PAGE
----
I love the look of glass graphics. Their luminescent quality and vibrant colors always catch my eye.
With the right filter, or 'plug-in' as they are also known as, you can easily get the look of glass in no time at all.
Some of my favorite plug-ins come from Flamingpear.com
in the way of their wonderful add on called Super Blade Pro
Some of the great things you can do with SuperBladePro is create and fill in outline graphics to your liking. Making stained glass ala graphic program! Look ma, no third-degree burns from molten led! No cuts!
These graphics are free to use: do not direct-link
Let's make a simple vase graphic. ---->
If you want to make your own vase shape, or a different outline all together, simply go to your pen tool in Jasc PSP 8.0, set to 'drawing mode' and with simple checked, I drew some outlined images for you if you for practice if you didn't want to fuss with one of your own. If you want to save these for yourself, rightclick>save to hard drive.
They look a little choppy right now, and their size looks crazy big, but we're going to fix that up in a bit when we export them.
With your vase opened up, go to your magic wand tool with it's tolerance set to 100.
Click only the black outline. If all of it is not selected, hold down 'shift' and click any additional black lines you missed. Copy. To ensure that our outline is going to be placed on a transparent background [which looks like a grey and white checker board] you'll want to go to:
File>>New>>Raster backgroundwith Transparent checked and 16 Million Colors.
You can close your new image because we're going to paste our outline directly from the clipboard.
Go to >>Edit>>Past>>Paste as new image.
We will be working in layers for this lesson. When we think of a layer, think of the sheets and blankets of a bed. One layer atop another and you can't see what's beneath, but if you move the top layer a little to the left, you can start to see what's underneath.
If your layer pallet is not open, go to:
You will see one layer already there called 'background'. This is your image outline.
Select your magic wand once again with it's tolerance still set at 100. Thinking of a coloring page, we will now use our magic wand to click inside the areas of your image where you want to place color. If you wish to add to your selections, hold down the shift key and click additional areas. You do not need to work on all the areas at once if you do not wish to.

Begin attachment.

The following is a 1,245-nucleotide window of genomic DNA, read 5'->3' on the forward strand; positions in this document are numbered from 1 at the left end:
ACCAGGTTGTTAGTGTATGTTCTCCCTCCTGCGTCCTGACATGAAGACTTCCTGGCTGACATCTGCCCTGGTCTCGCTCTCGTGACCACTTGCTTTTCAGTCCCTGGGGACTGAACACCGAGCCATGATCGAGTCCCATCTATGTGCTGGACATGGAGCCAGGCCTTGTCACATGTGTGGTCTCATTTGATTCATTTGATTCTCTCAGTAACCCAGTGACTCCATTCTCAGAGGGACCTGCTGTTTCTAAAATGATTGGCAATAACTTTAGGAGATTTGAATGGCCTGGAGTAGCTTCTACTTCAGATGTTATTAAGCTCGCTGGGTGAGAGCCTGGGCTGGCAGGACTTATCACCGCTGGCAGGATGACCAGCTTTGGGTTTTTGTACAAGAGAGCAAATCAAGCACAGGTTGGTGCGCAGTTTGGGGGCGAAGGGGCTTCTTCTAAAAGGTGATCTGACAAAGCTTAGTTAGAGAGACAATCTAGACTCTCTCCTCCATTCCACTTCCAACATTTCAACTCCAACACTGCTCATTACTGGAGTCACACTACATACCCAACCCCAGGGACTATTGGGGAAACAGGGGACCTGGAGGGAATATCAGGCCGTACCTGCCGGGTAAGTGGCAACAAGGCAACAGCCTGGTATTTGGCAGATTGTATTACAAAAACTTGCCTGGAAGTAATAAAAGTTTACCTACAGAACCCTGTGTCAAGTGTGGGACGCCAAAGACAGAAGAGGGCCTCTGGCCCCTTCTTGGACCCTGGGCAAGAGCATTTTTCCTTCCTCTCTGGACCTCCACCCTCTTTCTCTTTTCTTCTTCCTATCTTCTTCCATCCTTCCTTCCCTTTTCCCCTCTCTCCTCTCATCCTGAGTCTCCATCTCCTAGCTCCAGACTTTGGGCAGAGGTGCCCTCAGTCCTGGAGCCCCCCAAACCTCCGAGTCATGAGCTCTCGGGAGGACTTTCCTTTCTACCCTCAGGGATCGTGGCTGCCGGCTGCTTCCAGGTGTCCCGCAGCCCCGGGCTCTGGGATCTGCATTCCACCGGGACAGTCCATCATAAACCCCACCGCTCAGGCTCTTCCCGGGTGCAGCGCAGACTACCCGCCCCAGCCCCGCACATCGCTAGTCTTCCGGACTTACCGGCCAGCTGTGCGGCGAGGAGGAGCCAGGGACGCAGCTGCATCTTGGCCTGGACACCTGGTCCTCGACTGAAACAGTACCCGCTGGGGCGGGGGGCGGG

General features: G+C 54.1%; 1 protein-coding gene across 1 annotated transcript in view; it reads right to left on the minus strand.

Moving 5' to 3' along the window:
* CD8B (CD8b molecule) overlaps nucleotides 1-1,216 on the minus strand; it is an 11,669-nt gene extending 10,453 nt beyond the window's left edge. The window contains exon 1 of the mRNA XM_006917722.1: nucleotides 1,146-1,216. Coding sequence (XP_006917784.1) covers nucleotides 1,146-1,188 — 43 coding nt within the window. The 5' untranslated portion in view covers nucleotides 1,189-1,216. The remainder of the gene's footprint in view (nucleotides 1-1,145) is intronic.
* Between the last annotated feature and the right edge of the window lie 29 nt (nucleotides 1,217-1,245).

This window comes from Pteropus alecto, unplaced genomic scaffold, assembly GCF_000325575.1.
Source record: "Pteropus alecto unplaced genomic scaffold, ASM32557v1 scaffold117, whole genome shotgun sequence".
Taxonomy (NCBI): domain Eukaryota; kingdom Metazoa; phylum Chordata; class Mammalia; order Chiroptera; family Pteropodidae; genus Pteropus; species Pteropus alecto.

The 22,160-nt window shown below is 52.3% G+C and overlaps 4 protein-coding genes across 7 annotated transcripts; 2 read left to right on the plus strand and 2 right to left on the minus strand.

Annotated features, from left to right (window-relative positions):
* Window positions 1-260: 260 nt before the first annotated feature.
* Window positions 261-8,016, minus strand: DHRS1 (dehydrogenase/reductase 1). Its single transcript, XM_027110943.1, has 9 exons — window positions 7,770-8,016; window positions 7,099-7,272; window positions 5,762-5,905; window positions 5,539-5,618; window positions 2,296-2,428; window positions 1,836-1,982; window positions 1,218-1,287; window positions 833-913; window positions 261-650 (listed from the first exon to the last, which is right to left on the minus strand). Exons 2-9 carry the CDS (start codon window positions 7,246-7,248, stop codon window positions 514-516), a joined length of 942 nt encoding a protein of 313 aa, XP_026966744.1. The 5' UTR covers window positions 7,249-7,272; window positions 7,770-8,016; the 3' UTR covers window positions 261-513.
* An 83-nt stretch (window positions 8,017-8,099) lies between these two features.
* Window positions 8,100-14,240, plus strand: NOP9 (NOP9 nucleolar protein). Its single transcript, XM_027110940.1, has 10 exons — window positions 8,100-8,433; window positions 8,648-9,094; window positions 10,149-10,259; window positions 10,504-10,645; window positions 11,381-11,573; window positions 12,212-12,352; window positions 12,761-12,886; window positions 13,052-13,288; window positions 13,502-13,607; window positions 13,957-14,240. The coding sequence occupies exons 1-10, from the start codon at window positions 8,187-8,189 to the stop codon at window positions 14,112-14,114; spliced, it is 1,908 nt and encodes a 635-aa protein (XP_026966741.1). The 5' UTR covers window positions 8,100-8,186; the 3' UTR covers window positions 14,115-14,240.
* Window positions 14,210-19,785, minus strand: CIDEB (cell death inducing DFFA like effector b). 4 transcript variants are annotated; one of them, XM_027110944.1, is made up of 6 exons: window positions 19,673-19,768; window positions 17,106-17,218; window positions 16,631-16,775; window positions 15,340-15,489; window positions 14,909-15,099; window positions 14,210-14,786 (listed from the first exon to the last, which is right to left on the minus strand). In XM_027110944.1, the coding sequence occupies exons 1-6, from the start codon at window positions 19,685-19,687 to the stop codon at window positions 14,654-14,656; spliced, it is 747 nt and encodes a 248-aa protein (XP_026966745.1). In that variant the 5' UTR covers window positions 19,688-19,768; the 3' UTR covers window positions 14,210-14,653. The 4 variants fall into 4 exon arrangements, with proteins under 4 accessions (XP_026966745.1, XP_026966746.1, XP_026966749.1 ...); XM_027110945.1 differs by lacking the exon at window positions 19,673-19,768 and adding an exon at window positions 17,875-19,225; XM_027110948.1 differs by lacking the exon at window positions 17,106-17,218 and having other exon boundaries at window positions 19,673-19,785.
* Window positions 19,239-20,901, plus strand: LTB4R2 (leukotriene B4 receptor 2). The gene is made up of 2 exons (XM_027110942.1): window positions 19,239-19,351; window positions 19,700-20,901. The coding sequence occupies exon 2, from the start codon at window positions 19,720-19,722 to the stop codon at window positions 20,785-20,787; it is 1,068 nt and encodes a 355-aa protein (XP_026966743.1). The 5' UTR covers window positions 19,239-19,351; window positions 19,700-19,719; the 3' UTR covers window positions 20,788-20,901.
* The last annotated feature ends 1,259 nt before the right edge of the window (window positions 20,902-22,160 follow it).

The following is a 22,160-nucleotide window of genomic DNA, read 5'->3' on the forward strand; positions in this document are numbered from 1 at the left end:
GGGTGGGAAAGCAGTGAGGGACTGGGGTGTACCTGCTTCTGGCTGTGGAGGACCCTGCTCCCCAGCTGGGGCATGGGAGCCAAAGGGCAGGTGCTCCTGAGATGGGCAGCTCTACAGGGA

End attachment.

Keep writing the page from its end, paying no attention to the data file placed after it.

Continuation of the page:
Once all the areas you want to work on are selected, go to your layer pallet and select 'new raster layer'. You may choose to name this layer to help you remember what is on that layer.
With your selection still active, click on your new layer in your layer pallet. The second layer is where we will place our color, seperate from the black outline, which has it's own individual layer. This ensures preservation of your image definition, and that all lines will still be visible. While we're working in layers, you may see the black outline disappear for a time. Don't worry. Remember, we're working on the color, which is the new layer at the top. Once we are done we will be moving that layer beneath the black outlines.
With your selection still active, and your new layer selected go to:
Selection>>Modify>>Expand>> 1 pixel
By expanding one pixel, we're going to ensure that our color fits snuggly in with our black outline.
Now you're ready to start coloring.
Use your color pallet and pick out a nice gradient, or maybe a bold solid color and start filling in those areas with what ever colors you like. You may even want to try using a filter with a texture, or pattern effect, or even go as far as using a Super Blade Pro plug-in. If you do use SBP, you'll want to use white as the filler color, otherwise your SBP effect may not be visible or clear.
Once you are done with your image, you want to move the color layer beneath the 'background' layer. This will place the crisp black lines on top of the color so you'll end up with a nice bold outline.
Click your 'background layer and drag it to the top of your layer list.
Now merge the two layers together so you can save it as a .gif and put it on your blog or web page. To do this go to>>Layers>Merge>>Merge Visible.
Save your image as a .gif and voila. You're done!
If you want to get real fancy, you can export your new graphic as a tube. A graphic tube is like a rubber stamp of a graphic. Think of colorforms. You can get a bunch of tubes of different grahpics and create a collage or a unique picture from many separate elements. You can change the size of your tubes from large to teeny-tiny.
By saving my graphics and exporting them as tubes, manipulating each element's size, or sometimes used the same tube and flipped it about or rotated it entirely, I was able to create this little vase motif.
Rawr!! I love dragons. They're very hard to draw using a mouse, tho.
Here's my version of a Sea Dragon.
Push's Sea Dragon outline
Hope you all enjoyed the lesson. If you've found this tutorial helpful, and you were actually able to make something from it, let us know! We love to see what our fellow pixel pushers can do, from novice to expert. =)
Everyone have a super weekend!
Push & Mr. Flibble